Johannesburg - The cooler weather has arrived and the soil is starting to cool down. Now is the time to plant bulbs for colour in your spring garden this August. The choice of bulbs is larger this year than it has been before and includes both exotic and indigenous. All the spring-flowering bulbs can be planted now – however, tulips are best planted in May.
Exotic bulbs include tulip, daffodil, hyacinth, ranunculus, leucojum, Dutch iris, anemone and brodiaea.
Most of these bulbs come from the northern hemisphere.
Most of the indigenous spring-flowering bulbs (including their hybrids and cultivars) are native to the winter rainfall area of the Western Cape. They include freesia, ixia, sparaxis, tritonia, lachenalia, bush lily (Velheimia bracteata), wild tulip (Homeria elegans), chincherinchee (Ornithogalum thyrsoides) and Gladiolus tristis.
For success when planting bulbs in pots, you should adhere to two rules: make sure the pot has adequate soil, but never allow the bulb roots to dry out.
Place pots in a semi-shaded position and water every day. Winter and spring flowering bulbs don’t fare well in areas with excessive heat. Daffodils and hyacinths do particularly well in cool soil.
Avoid areas such as long driveways, paths or sunny walls unless you can provide some form of protection from the heat. Bulbs make excellent container plants especially when combined with spring-flowering annuals. Consider alyssum, pansies, poppies, stocks, calendula, forget-me-not, snapdragons and Virginian stocks for sunny positions, and primula for partially shady positions.
An easy way to achieve a splendid container combination is to choose a colour scheme for each container or each container grouping.
Plant pink hyacinths and blue pansies in one container, blue hyacinth and white alyssum in another, and blue Dutch irises and mauve primula in a third. Remember to choose annuals of the right height to complement the bulbs.
Plant up colour
How do you plant up a container of colour for winter? Consider these planting tips:
* The container must have the appropriate depth for the chosen bulbs – a depth of 10-15cm will suit most bulbs, but ranunculas, ixias, daffodils and tulips need a deeper container.
* Traditional lore suggests you place a layer of broken terracotta shards and bricks or large stones at the bottom of the container to ensure good drainage. It is even suggested that you place a layer of decayed leaves over the stones before adding potting soil. More recent research shows that bulbs do just as well in containers filled up with a nutritious potting soil.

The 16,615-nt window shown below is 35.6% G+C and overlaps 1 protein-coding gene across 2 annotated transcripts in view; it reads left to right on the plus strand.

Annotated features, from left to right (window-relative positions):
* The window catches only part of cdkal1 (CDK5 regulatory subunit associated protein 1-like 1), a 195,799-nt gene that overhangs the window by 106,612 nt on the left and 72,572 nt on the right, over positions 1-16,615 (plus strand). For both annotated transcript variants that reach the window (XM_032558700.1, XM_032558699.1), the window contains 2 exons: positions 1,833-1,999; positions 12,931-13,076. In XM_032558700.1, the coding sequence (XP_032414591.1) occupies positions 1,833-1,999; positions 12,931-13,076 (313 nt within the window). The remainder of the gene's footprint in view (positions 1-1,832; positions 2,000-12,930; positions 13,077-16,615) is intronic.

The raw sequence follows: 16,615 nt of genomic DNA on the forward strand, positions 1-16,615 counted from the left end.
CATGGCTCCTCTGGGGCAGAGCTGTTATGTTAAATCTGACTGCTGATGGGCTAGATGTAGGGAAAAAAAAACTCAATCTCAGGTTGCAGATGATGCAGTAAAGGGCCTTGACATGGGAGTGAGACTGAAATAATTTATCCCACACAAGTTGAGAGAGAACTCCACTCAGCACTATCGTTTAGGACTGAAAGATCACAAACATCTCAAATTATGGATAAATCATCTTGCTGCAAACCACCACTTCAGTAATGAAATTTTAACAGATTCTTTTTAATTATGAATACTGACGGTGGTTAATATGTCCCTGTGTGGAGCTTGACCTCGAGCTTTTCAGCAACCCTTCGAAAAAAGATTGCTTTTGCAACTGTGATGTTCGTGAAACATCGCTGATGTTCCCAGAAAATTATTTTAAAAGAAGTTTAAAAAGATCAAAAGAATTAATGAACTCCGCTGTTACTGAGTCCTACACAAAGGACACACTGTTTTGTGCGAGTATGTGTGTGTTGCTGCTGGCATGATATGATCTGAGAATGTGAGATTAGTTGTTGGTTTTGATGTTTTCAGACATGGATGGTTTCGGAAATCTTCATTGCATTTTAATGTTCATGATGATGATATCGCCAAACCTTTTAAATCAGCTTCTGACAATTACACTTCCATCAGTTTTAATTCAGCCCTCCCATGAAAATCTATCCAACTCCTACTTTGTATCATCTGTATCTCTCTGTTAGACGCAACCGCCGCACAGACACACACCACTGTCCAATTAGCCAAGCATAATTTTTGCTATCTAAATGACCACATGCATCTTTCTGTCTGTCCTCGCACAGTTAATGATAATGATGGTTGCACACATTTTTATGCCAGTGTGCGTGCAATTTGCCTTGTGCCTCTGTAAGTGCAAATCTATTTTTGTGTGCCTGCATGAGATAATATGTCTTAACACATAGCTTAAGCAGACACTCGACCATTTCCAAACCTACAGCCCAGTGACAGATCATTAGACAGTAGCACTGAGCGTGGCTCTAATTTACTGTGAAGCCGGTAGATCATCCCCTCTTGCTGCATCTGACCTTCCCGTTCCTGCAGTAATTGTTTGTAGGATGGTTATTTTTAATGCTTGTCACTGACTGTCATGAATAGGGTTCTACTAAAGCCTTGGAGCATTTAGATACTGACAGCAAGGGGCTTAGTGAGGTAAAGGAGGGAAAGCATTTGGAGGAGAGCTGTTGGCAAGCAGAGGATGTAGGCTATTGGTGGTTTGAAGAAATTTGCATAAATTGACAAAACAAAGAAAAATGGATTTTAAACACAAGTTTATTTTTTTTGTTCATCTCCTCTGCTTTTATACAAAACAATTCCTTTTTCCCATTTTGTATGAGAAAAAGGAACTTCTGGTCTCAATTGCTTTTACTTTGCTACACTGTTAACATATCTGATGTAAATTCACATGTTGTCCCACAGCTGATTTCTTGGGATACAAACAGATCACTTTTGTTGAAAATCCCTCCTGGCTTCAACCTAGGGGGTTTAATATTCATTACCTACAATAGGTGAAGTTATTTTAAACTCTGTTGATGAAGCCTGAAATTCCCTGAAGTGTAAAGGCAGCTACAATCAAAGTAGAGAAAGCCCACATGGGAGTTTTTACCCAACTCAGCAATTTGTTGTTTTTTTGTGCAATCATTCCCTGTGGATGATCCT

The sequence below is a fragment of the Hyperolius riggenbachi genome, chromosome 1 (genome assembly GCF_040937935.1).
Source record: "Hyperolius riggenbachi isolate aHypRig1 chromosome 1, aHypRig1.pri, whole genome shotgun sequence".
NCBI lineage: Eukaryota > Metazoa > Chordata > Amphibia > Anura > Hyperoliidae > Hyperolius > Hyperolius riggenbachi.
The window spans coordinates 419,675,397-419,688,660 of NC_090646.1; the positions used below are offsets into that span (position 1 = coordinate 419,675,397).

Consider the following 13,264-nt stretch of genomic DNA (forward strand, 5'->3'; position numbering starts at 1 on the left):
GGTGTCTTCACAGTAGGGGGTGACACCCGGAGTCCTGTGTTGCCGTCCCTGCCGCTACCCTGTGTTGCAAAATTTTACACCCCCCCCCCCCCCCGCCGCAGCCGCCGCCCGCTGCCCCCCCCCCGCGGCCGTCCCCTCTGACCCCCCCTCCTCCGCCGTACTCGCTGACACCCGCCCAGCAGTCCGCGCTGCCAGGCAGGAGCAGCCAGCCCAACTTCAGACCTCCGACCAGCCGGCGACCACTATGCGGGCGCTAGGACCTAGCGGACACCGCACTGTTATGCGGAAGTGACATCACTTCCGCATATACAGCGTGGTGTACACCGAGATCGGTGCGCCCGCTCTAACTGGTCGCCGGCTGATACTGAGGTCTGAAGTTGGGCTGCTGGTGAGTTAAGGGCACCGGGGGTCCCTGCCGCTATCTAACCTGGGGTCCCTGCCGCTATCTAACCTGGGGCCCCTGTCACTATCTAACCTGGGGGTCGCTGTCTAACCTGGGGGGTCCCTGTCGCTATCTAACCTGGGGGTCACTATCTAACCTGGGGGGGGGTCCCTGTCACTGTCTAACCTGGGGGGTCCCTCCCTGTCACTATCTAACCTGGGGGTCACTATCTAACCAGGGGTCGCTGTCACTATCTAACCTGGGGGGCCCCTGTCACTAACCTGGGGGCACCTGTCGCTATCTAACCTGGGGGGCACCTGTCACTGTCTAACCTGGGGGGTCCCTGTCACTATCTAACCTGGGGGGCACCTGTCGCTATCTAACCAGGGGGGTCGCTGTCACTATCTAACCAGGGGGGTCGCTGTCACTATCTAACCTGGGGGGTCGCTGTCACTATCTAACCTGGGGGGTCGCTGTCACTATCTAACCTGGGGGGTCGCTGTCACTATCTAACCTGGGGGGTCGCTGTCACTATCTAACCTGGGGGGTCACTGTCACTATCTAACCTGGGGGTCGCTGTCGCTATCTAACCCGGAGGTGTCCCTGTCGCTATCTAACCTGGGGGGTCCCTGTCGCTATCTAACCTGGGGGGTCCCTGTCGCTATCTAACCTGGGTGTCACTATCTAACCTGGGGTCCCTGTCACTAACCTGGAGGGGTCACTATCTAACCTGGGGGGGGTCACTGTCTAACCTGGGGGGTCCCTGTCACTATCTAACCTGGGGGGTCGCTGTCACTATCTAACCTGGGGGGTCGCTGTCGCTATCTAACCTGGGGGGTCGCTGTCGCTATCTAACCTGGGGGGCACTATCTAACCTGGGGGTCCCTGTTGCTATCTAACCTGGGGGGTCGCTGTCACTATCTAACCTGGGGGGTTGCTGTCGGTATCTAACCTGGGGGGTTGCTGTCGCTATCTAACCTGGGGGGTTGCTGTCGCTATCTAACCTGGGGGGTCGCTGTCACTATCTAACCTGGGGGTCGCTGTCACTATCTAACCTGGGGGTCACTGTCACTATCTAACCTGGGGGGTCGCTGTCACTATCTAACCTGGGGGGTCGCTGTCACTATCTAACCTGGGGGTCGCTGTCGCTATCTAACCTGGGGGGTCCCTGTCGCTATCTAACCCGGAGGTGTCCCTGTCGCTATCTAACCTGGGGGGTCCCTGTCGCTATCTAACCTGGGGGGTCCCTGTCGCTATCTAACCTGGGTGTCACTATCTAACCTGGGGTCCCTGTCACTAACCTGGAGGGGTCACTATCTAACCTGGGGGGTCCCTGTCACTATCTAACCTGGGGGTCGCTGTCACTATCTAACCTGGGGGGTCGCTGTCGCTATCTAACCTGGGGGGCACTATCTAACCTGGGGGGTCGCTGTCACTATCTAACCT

* Water the soil well before planting the bulbs.
* Leave a 2.5cm gap below the rim of the container to act as a reservoir where water can collect and soak in.
* In combination plantings, remember to plant tall-growing bulbs in the centre of the container and shorter ones around the rim of the container. Also remember to allow space for any annuals you have included in your plan.
* It is best to grow all containerised bulbs in a semi-shaded part of the garden or patio. This is because the soil in containers tends to dry out fast, especially in sunny situations, and even more so if the containers are placed on a heat-reflecting surface such as a patio floor.
* Water bulbs in containers once a day as the soil around the roots of bulbs must be kept moist at all times. Make sure the water can drain out of the bottom. Do not use saucers or trays under containers as this will cause water-logging of the soil and the bulbs will rot. If you feel you must use saucers to prevent water marks on patio tiles, empty them an hour or so after watering.
* When the bulb stems appear above the soil in May, annuals can be added in between the bulbs.
* When buying annuals, look for compact healthy plants. Plants that have been allowed to dry out should be rejected. Avoid plants with roots showing beneath the seed tray.
* Fertilise annual and bulb combinations every two weeks with a foliar feed such as Multifeed P, Nitrosol or Supranure.
* Bulbs that are to be discarded after flowering do not need any fertilising. If you wish to lift and store them, fertilise after flowering in order to build up bloom embryos for the next season. Continues to fertilise bulbs until the foliage dies down. Keep well watered during this period.
GENERAL GARDENING TIPS
* Support Green Office Week (April 21-25) by creating a more environmentally friendly workplace. Buy indoor plants for your desk and work area. They will clean the air by absorbing indoor air pollution and increasing the flow of oxygen. The more light, the more choice of plants. Some office plants to consider are ivy, philodendron, peace lily (spathiphyllum), spider plant (chlorophytum), palms and ferns.
* Petunias do well in autumn. They need a sunny position and well-drained, composted soil. Choose compact kinds for windy gardens, small flowered cultivars for rockeries and beds, and cascading petunias for containers and hanging baskets.
* Improve soil in the vegetable patch by incorporating generous amounts of organic matter. The following winter crops can be planted now: beet, broccoli, cabbage, carrots, celery, cauliflower, leek, peas, Swiss chard and turnip. Only grow those vegetables that are popular with your family.
Clean the air in your home by incorporating indoor plants into your interior design.